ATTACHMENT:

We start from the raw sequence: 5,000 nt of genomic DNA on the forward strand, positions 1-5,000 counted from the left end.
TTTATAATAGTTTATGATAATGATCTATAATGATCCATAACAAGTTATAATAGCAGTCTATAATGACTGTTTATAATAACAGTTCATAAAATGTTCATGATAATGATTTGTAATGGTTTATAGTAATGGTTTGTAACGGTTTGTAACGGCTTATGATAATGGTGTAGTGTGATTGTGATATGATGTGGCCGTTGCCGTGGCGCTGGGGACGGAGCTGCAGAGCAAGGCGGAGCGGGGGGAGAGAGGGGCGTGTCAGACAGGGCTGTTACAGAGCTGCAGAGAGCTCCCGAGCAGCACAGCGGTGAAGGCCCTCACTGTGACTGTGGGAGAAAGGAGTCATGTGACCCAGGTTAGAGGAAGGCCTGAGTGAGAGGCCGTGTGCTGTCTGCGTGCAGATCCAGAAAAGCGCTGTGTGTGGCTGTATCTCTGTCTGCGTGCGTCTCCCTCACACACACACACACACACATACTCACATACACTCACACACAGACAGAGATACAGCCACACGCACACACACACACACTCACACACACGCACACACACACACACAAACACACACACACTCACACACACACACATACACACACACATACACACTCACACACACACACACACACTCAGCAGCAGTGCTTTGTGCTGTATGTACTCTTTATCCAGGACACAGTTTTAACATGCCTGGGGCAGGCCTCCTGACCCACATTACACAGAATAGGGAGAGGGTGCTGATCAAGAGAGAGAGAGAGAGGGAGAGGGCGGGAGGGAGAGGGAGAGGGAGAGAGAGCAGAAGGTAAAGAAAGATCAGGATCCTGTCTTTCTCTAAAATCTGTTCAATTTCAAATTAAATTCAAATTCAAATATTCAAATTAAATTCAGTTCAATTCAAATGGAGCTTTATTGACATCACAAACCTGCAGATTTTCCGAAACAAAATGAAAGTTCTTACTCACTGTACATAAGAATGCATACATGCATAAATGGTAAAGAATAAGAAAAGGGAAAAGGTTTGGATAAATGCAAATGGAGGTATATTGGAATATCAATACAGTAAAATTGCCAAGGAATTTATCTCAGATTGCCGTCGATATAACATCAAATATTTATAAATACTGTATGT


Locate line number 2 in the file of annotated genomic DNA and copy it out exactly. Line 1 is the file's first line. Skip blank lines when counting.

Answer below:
TTTATAATAGTTTATGATAATGATCTATAATGATCCATAACAAGTTATAATAGCAGTCTATAATGACTGTTTATAATAACAGTTCATAAAATGTTCATGATAATGATTTGTAATGGTTTATAGTAATGGTTTGTAACGGTTTGTAACGGCTTATGATAATGGTGTAGTGTGATTGTGATATGATGTGGCCGTTGCCGTGGCGCTGGGGACGGAGCTGCAGAGCAAGGCGGAGCGGGGGGAGAGAGGGGCGTGTCAGACAGGGCTGTTACAGAGCTGCAGAGAGCTCCCGAGCAGCACAGCGGTGAAGGCCCTCACTGTGACTGTGGGAGAAAGGAGTCATGTGACCCAGGTTAGAGGAAGGCCTGAGTGAGAGGCCGTGTGCTGTCTGCGTGCAGATCCAGAAAAGCGCTGTGTGTGGCTGTATCTCTGTCTGCGTGCGTCTCCCTCACACACACACACACACACATACTCACATACACTCACACACAGACAGAGATACAGCCACACGCACACACACACACACTCACACACACGCACACACACACACACAAACACACACACACTCACACACACACACATACACACACACATACACACTCACACACACACACACACACTCAGCAGCAGTGCTTTGTGCTGTATGTACTCTTTATCCAGGACACAGTTTTAACATGCCTGGGGCAGGCCTCCTGACCCACATTACACAGAATAGGGAGAGGGTGCTGATCAAGAGAGAGAGAGAGAGGGAGAGGGCGGGAGGGAGAGGGAGAGGGAGAGAGAGCAGAAGGTAAAGAAAGATCAGGATCCTGTCTTTCTCTAAAATCTGTTCAATTTCAAATTAAATTCAAATTCAAATATTCAAATTAAATTCAGTTCAATTCAAATGGAGCTTTATTGACATCACAAACCTGCAGATTTTCCGAAACAAAATGAAAGTTCTTACTCACTGTACATAAGAATGCATACATGCATAAATGGTAAAGAATAAGAAAAGGGAAAAGGTTTGGATAAATGCAAATGGAGGTATATTGGAATATCAATACAGTAAAATTGCCAAGGAATTTATCTCAGATTGCCGTCGATATAACATCAAATATTTATAAATACTGTATGT